With rates as low as these and potential returns this high, many existing landlords are taking the opportunity to remortgage their properties, releasing capital to make further investments as good opportunities arise. The stamp duty holiday until April next is another incentive to buy.

Yes, it’s got a lot tougher to manage rental properties and make a good profit, with increasing legislation and regulations creating more work for landlords. It’s also the case that changes to the tax regime have cut profit margins, causing some landlords to sell-up, though many landlords are adapting to the changes by buying through a limited company and managing more efficiently.

So, with the boom in the demand for rental accommodation continuing, given that economic uncertainty means people delay taking on home ownership, a shortage of rental property keeps tenant demand high and rents keep on rising

Running rental property is not all “sweatiness and light” by any means; there is work to do, there is tax to pay, repairs and maintenance needed; there are tenant problems and void periods. But you don’t make higher returns on your money money without some effort.

Despite all this landlording can be very rewarding, you are providing a community service and providing you stick to the rules and provide good quality accommodation your efforts will be appreciated by your tenants and by the authorities.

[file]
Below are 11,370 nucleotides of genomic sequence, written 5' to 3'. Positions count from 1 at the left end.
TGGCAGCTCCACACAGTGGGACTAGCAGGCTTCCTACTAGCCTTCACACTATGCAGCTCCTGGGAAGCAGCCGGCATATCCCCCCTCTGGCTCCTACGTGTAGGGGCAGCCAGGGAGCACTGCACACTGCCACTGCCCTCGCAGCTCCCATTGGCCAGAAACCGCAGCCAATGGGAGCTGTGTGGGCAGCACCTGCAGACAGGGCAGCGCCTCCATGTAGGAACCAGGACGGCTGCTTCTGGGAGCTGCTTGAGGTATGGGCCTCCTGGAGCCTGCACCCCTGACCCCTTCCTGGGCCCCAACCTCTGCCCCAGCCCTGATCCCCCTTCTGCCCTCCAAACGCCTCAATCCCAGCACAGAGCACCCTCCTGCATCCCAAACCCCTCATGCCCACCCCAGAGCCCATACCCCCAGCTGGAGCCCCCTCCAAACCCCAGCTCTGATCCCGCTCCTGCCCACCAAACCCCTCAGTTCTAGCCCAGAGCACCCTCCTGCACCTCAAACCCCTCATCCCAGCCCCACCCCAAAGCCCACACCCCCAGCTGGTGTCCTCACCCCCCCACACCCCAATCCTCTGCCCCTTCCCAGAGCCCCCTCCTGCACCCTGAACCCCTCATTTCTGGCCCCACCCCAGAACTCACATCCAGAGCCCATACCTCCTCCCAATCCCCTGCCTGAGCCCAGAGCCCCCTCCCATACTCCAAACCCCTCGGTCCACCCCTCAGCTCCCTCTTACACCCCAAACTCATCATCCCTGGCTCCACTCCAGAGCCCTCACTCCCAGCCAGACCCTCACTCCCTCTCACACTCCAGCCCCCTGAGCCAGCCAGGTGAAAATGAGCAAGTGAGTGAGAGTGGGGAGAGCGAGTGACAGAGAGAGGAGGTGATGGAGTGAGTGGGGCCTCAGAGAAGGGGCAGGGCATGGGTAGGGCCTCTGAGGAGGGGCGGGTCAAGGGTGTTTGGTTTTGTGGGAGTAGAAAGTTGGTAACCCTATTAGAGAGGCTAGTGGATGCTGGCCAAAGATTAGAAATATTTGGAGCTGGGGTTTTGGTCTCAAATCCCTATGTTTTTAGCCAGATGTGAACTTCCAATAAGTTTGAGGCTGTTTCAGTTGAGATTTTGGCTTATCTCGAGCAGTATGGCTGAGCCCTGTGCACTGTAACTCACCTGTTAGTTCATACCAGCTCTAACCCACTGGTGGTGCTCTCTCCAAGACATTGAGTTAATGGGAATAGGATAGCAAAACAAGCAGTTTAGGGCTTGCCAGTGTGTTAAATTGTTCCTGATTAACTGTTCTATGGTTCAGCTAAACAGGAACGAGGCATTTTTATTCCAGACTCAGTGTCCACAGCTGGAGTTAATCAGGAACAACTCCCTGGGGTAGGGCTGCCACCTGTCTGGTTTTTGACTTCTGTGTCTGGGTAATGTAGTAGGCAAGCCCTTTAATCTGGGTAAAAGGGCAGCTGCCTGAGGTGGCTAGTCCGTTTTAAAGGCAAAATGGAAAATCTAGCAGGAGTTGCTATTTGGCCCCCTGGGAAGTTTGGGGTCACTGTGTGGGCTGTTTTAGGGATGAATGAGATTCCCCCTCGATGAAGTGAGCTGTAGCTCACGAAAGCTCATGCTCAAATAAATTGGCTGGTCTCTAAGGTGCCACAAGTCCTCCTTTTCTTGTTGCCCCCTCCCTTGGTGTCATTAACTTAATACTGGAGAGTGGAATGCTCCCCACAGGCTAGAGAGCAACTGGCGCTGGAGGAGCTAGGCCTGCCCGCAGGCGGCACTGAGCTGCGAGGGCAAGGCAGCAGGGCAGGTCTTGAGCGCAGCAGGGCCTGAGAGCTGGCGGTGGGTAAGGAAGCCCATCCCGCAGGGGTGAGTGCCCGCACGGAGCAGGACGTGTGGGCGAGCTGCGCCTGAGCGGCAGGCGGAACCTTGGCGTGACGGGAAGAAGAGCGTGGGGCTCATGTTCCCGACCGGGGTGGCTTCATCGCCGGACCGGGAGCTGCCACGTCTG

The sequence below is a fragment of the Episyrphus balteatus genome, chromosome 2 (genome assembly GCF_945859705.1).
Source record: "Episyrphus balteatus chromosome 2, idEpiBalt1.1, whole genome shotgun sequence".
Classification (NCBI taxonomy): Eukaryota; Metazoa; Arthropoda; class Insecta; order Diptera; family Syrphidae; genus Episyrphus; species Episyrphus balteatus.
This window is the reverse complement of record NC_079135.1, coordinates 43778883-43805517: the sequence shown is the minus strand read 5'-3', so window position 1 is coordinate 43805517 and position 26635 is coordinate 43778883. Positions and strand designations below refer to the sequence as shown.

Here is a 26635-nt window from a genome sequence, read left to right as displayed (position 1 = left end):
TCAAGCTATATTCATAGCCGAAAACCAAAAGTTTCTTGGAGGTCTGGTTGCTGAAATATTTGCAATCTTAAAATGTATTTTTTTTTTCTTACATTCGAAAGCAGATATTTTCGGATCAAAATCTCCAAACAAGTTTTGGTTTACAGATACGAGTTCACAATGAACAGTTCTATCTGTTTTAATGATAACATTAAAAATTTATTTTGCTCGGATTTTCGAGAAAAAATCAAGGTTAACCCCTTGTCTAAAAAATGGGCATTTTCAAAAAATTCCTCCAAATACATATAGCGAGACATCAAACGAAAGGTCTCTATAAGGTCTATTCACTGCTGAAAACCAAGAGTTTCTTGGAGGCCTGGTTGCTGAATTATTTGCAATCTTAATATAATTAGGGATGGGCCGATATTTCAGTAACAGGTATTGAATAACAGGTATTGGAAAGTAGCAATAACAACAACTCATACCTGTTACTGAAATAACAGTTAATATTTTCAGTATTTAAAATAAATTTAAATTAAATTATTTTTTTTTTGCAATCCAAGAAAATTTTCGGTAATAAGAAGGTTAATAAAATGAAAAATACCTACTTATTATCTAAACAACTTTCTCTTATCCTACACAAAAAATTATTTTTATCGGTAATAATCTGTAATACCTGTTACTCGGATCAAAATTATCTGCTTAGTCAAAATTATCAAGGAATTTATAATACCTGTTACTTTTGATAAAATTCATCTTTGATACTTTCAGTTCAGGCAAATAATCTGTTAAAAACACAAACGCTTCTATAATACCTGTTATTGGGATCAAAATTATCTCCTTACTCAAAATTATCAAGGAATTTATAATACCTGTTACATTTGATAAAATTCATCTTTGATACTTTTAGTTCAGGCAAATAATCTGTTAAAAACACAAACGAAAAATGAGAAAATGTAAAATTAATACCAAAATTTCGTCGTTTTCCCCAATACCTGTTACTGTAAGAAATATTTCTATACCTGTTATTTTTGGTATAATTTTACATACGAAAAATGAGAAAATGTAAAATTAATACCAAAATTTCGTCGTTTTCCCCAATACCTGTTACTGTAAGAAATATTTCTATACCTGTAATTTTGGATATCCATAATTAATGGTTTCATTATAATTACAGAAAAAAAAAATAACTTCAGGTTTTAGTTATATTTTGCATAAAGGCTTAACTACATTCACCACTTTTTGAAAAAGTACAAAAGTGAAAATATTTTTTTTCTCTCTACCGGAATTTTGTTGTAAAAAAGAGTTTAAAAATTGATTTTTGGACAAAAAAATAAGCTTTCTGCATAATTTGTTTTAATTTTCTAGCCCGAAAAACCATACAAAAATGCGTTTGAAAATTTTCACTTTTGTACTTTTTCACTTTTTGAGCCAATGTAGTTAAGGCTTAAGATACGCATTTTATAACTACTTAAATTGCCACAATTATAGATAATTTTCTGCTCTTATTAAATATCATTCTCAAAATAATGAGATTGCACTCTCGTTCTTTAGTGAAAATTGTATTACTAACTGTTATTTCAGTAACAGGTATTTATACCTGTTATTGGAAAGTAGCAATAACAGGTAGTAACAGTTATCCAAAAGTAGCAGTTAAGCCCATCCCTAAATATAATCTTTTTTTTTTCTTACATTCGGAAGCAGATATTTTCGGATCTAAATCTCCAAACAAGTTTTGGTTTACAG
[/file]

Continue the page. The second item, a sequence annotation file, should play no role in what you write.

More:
Bob Hunt, chief executive of Paradigm Mortgage Services has said:

“Looking gift horses in the mouth has never been a particular trait of private sector landlords over the last half a decade, probably because those gifts have been few and far between. Which is perhaps why the opportunity to save stamp duty on purchases, up until the end of March 2021, has been seized upon as a potential catalyst for a raft of investment purchases over the next seven or so months”

“It is a challenging time for many, and it seems important to me that the government does not overlook the fact that landlords are also challenged greatly by this situation…”

“…When the repossession ban ends on 20 September we may have a different environment though, if greater certainty can be delivered, coupled with the stamp duty saving, I have no doubt landlords will be motivated even further to add to portfolios, and advisers will no doubt benefit from what is an increasingly competitive mortgage market and a greater need for advice.”


  1. Property is not a suitable investment for the majority of the population.
    I own three HMOs and it’s worked out well for me. But it’s not a passive investment. It’s a business. I never go away for more than a few days. I visit all three of my properties most days. I spend many hours vetting potential occupiers (all are technically lodgers).
    I have an office full of paperwork and documents purely for the HMOs.
    I know many of my occupiers better than anyone else. I keep most of their passports and birth certificates safe for them.